“Throughout this process, I have treated the EU with nothing but respect,” May said. “The UK expects the same. A good relationship at the end of this process depends on it.”
Sterling extended its losses as May spoke, falling to as low as $1.3080, about 1.4 percent on the day, putting it on course for its biggest one-day drop this year, over growing fears Britain could leave the EU without any deal.
May has said the Chequers proposals for trade with the EU, which would resolve arguments over the border of Northern Ireland with the Irish Republic, were the only way forward. EU leaders in Salzburg repeated their view that the plans would undermine their cherished single market.
After the summit, EU leaders said they would push for an agreement next month, but both sides have warned they are planning for a no-deal scenario.
“It’s not acceptable to simply reject the other side’s proposals without a detailed explanation and counter proposals,” May said. “So we now need to hear from the EU what the real issues are, what their alternative is, so that we can discuss them. Until we do, we cannot make progress.”
May, who commands a majority in parliament only with the support of a small pro-Brexit Northern Irish party, said she could not agree to any deal which treated Northern Ireland differently to the rest of the United Kingdom.
The EU insists that there can be no hard border between the British province and the Irish Republic, with Northern Ireland remaining in the bloc’s customs union or effectively establishing a border in the Irish Sea if no alternative deal is reached.
“I will not overturn the result of the referendum nor will I break up my country,” she said. “We need serious engagement on resolving the two main problems in the negotiations and we stand ready.”
However, she said no matter what happened, the rights of three million EU citizens living in the United Kingdom would be protected.
Earlier, her Brexit Secretary Dominic Raab said some EU leaders had shown unstatesmanlike behavior in Salzburg.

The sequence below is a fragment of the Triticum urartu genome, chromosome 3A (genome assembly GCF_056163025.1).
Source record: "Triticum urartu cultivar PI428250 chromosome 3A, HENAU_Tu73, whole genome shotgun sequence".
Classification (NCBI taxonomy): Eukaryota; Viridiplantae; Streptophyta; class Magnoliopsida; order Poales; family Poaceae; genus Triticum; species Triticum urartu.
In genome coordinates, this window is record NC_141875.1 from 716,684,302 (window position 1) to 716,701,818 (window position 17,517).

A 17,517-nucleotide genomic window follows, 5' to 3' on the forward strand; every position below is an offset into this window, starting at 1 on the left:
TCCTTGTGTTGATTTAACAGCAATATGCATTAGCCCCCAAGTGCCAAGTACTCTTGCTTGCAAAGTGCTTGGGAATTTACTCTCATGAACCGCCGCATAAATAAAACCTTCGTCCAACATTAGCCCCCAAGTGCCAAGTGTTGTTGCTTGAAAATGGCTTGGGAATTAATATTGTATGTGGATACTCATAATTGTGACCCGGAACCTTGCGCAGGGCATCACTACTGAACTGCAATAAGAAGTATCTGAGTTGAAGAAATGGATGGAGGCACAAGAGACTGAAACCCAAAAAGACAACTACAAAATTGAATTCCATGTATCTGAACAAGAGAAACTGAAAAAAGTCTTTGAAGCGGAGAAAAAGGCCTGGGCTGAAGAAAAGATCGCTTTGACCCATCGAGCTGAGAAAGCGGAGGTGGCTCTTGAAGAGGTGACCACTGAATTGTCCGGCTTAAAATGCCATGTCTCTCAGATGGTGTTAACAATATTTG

“We’ve already compromised hugely with the Chequers proposals,” Raab told BBC TV. “What we’re not going to do is be salami sliced throughout this negotiation in a typical style that the EU engages in without movement on the other side.”
For the British media, the message from Salzburg had been clear. “Your Brexit’s broken,” the Daily Mirror newspaper said.
Newspapers led their front pages with a Reuters picture showing May, dressed in a red jacket, standing apparently aloof and alone from a mass of suited male EU leaders.
May faces a fight with angry Conservative lawmakers at her party’s annual conference from Sept. 30.
Many have voiced opposition to her plans, which they said would bind Britain into much EU regulation in return for free trade, and some would prefer a no-deal “hard Brexit” in March, despite warnings that would ravage the British economy.
“Theresa May’s Brexit negotiating strategy has been a disaster,” opposition Labour leader Jeremy Corbyn said. “The Tories have spent more time arguing among themselves than negotiating with the EU.
“The political games from both the EU and our government need to end because no deal is not an option.”
In response to May’s statement, the Confederation of British Industry and other business bodies said they wanted to see constructive dialogue, not rhetoric.
Last week, London Mayor Sadiq Khan added his voice to those including union and business leaders who said there should be a second Brexit referendum. Scotland’s top court ruled on Friday that the European Court of Justice should consider whether Britain could unilaterally change its mind on Brexit.
“The referendum was the largest democratic exercise this country has ever undergone,” said May, who has repeatedly ruled out a second vote following the original 2016 referendum. “To deny its legitimacy or frustrate its result threatens public trust in our democracy.”